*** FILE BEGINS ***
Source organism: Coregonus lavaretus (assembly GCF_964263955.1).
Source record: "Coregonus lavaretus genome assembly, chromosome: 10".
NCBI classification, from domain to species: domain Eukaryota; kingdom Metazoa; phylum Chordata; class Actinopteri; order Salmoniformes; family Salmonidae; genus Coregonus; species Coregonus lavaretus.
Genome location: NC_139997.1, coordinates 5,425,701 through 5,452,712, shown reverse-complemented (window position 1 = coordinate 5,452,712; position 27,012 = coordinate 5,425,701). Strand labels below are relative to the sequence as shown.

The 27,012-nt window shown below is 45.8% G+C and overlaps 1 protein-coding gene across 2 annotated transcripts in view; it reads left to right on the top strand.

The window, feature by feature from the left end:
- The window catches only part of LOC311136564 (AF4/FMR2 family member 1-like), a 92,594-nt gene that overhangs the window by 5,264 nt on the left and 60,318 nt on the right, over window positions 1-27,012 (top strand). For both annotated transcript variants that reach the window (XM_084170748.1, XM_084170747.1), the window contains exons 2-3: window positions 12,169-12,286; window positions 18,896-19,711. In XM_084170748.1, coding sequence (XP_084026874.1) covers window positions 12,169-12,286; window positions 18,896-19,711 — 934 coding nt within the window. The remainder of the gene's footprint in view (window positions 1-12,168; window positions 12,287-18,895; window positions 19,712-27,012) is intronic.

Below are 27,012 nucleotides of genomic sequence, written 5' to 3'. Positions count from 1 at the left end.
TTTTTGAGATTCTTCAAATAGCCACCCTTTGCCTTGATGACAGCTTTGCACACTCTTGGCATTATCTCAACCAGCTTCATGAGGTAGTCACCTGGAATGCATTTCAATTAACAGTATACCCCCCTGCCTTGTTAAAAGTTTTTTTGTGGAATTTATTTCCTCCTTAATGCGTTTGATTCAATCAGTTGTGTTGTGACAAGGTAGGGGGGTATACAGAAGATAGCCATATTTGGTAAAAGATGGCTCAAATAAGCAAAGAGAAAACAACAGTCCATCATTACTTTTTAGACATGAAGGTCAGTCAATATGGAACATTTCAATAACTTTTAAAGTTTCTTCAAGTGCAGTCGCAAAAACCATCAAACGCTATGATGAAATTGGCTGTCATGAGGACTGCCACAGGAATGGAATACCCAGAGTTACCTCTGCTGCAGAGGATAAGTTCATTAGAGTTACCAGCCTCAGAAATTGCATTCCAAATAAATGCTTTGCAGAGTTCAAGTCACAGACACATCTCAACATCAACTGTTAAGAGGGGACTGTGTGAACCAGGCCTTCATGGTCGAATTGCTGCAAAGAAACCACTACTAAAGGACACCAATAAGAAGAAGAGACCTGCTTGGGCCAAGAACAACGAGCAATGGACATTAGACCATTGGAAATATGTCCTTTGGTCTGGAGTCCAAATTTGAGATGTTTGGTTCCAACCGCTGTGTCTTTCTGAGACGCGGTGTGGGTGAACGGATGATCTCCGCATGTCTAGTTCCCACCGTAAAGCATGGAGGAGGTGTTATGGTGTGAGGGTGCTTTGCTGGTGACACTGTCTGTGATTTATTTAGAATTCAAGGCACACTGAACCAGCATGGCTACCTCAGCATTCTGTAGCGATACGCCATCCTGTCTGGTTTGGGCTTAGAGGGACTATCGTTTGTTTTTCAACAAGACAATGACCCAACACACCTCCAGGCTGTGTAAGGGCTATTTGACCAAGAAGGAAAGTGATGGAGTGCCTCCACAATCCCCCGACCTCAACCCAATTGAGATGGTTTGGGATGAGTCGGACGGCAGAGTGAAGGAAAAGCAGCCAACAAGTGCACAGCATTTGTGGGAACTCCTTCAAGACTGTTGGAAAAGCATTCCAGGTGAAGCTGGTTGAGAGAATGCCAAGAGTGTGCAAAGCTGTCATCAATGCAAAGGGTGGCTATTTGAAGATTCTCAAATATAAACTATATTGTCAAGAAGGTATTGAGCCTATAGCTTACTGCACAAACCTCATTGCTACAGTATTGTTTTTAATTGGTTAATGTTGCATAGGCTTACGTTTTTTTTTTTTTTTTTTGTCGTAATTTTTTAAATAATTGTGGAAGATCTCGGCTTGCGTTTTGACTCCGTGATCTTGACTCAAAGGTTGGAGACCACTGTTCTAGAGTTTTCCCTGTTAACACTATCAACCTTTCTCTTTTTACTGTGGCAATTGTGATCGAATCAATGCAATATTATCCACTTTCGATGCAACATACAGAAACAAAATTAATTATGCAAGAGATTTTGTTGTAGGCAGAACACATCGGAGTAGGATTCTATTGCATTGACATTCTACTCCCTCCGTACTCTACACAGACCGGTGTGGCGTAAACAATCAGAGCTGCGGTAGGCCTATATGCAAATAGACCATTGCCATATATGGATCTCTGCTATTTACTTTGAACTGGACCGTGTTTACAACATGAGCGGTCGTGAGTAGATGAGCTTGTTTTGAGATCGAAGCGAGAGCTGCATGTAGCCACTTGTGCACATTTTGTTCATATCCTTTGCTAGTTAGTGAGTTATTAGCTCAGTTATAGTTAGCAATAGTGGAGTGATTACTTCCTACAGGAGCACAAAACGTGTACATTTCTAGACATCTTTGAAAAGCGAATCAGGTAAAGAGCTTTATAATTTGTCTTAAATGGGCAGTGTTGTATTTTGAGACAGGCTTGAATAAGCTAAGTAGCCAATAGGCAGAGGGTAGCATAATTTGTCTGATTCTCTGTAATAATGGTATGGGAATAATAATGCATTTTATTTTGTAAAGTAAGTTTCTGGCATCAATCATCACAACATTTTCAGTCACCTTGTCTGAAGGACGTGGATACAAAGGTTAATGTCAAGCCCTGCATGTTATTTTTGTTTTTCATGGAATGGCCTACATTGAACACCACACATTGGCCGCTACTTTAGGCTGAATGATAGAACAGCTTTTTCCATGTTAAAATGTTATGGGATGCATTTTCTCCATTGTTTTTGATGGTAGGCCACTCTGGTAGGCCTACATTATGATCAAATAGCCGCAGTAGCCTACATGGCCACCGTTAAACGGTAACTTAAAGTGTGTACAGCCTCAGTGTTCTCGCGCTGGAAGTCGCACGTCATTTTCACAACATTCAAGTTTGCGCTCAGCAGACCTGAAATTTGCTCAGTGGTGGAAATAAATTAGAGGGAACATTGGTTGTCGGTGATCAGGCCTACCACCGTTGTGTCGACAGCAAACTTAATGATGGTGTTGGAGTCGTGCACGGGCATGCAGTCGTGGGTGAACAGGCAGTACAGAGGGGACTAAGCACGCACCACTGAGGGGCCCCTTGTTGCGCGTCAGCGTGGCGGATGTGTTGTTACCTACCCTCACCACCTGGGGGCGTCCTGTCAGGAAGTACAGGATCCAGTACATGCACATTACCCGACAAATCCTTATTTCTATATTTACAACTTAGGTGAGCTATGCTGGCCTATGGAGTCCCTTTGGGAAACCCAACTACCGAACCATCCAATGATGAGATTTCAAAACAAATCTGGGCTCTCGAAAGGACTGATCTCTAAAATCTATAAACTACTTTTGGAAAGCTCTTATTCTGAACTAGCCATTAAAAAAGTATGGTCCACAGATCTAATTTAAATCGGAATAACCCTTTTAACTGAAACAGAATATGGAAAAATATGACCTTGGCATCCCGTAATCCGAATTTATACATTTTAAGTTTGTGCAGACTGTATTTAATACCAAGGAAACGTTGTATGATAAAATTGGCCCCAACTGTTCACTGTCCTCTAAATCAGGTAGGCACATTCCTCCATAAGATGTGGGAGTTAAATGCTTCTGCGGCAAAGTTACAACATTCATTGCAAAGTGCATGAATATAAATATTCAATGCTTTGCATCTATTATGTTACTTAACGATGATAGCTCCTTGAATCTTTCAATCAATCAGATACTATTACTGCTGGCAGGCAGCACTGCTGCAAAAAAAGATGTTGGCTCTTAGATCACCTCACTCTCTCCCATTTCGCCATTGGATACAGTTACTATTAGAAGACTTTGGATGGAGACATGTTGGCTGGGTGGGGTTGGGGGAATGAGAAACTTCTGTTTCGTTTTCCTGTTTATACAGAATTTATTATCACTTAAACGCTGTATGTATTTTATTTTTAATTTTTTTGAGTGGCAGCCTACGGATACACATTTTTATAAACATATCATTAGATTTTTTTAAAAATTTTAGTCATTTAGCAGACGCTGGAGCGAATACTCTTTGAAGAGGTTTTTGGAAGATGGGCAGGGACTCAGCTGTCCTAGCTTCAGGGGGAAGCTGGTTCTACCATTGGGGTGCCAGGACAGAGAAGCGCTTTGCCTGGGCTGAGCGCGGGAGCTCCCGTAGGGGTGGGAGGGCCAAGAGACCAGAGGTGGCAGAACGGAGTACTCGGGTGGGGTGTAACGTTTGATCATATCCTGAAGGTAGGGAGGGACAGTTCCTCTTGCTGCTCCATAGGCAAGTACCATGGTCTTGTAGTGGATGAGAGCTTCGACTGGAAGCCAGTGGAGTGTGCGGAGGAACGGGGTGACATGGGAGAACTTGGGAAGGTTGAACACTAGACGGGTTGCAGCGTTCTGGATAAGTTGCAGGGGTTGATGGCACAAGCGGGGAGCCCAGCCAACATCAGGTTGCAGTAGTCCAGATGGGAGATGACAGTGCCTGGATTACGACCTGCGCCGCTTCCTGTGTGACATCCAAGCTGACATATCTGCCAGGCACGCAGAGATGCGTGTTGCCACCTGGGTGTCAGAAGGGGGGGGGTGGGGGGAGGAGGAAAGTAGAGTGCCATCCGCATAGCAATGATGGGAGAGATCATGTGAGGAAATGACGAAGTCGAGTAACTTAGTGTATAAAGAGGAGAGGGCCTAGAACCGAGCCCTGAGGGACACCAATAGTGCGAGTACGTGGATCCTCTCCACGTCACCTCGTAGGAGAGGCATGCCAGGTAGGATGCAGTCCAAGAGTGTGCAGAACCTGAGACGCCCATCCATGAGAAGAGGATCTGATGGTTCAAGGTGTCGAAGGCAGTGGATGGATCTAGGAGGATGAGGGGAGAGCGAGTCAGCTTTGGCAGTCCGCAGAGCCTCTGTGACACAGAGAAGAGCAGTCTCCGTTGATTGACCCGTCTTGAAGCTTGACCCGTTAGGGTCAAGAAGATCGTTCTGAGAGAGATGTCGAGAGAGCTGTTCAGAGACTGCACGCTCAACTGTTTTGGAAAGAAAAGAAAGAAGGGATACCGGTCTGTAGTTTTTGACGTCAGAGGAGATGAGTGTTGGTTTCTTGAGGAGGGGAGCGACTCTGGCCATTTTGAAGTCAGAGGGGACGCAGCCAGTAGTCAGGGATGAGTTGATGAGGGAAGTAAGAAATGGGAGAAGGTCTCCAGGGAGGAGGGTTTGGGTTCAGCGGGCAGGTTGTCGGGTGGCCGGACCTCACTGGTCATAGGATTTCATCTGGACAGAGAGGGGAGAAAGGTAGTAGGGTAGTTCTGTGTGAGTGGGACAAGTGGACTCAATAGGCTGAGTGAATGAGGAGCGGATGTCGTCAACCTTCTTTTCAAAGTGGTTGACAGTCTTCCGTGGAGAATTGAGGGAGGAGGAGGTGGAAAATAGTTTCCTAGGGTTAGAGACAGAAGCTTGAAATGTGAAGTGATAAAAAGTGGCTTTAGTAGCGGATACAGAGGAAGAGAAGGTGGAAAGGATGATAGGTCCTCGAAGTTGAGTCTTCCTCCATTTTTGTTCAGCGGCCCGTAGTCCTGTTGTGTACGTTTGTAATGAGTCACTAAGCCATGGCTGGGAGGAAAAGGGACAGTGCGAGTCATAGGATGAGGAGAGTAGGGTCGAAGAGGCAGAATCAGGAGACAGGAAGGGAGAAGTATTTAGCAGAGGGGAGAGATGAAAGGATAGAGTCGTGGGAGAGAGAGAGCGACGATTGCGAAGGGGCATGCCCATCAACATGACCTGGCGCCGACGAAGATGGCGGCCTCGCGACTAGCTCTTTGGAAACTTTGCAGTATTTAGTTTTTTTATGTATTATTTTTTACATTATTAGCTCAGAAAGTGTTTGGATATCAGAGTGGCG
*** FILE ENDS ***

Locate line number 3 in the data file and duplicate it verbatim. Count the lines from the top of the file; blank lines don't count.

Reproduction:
NCBI classification, from domain to species: domain Eukaryota; kingdom Metazoa; phylum Chordata; class Actinopteri; order Salmoniformes; family Salmonidae; genus Coregonus; species Coregonus lavaretus.